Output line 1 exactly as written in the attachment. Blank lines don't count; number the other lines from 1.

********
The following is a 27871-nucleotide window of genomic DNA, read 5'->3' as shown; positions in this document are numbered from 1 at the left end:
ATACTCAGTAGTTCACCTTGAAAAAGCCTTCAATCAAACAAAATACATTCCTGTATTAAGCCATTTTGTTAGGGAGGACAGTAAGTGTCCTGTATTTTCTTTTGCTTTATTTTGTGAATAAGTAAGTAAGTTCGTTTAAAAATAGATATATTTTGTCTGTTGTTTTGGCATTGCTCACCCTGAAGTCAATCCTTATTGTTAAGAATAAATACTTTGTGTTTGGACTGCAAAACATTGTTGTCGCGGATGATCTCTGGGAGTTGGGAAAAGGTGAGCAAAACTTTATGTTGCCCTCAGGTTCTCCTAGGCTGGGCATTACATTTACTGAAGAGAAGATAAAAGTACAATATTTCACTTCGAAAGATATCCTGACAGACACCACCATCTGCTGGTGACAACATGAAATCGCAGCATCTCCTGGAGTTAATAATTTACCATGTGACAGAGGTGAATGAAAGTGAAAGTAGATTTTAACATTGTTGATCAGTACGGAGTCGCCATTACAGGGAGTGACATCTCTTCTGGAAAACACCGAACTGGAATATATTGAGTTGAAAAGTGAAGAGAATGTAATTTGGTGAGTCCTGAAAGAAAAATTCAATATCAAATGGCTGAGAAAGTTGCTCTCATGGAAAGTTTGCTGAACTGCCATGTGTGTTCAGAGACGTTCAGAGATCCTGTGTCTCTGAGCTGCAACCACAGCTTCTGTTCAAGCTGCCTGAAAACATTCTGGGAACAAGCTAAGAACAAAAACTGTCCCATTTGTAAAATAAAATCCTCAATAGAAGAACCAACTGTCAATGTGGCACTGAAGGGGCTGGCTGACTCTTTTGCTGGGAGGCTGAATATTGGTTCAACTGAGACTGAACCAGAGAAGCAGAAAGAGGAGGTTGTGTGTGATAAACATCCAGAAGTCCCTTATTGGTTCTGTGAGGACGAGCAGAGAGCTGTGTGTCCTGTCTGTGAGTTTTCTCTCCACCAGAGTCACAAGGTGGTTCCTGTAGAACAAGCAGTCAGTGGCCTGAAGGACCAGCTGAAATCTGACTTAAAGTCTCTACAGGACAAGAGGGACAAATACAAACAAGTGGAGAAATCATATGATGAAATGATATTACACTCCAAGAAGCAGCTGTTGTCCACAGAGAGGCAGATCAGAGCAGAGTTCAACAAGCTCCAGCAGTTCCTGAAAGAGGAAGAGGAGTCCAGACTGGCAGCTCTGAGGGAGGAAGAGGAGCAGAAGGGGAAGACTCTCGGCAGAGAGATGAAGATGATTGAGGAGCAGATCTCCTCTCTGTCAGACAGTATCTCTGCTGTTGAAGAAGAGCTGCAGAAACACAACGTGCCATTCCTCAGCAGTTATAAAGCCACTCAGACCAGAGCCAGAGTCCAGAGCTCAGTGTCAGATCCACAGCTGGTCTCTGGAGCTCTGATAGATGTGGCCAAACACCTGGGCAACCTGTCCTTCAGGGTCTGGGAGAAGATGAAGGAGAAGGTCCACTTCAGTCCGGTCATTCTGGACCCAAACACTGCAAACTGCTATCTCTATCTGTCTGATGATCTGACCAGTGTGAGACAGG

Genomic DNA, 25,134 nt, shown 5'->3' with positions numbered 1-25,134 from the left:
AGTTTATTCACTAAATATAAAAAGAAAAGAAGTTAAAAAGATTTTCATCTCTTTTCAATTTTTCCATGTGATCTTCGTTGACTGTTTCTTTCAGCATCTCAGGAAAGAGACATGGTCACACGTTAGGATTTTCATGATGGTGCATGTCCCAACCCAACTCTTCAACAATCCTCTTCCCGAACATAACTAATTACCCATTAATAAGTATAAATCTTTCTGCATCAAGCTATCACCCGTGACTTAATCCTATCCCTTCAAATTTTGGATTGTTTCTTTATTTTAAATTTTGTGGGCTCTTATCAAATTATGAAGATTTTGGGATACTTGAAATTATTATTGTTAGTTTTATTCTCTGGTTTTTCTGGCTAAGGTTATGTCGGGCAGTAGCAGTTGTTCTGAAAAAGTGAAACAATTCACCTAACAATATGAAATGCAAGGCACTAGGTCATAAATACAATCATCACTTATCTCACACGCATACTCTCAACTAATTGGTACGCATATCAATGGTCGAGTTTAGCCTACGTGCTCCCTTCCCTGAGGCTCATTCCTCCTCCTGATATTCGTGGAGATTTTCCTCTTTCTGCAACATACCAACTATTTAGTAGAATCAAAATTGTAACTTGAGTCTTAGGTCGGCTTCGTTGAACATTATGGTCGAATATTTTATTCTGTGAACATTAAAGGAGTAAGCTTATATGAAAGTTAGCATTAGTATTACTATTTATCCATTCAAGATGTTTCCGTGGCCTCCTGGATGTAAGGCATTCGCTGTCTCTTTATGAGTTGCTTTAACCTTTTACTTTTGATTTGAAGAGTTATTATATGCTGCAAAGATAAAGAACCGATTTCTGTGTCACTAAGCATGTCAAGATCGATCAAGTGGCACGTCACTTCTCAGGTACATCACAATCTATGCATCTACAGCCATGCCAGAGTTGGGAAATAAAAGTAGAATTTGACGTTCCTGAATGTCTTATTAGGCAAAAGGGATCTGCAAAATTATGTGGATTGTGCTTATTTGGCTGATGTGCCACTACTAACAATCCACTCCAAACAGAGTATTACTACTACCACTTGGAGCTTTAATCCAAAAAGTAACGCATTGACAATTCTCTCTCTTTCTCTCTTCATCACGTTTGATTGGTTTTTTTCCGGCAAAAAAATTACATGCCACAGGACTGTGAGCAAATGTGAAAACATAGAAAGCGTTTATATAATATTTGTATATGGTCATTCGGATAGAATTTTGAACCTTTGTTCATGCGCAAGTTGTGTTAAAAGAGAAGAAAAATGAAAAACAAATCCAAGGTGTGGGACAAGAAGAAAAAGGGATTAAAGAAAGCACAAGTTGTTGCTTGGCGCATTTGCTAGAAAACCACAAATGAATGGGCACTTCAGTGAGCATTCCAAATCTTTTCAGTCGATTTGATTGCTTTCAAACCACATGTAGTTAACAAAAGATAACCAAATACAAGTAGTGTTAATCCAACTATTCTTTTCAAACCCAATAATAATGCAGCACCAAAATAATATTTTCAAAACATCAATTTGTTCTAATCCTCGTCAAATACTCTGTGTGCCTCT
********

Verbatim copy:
The following is a 27871-nucleotide window of genomic DNA, read 5'->3' as shown; positions in this document are numbered from 1 at the left end: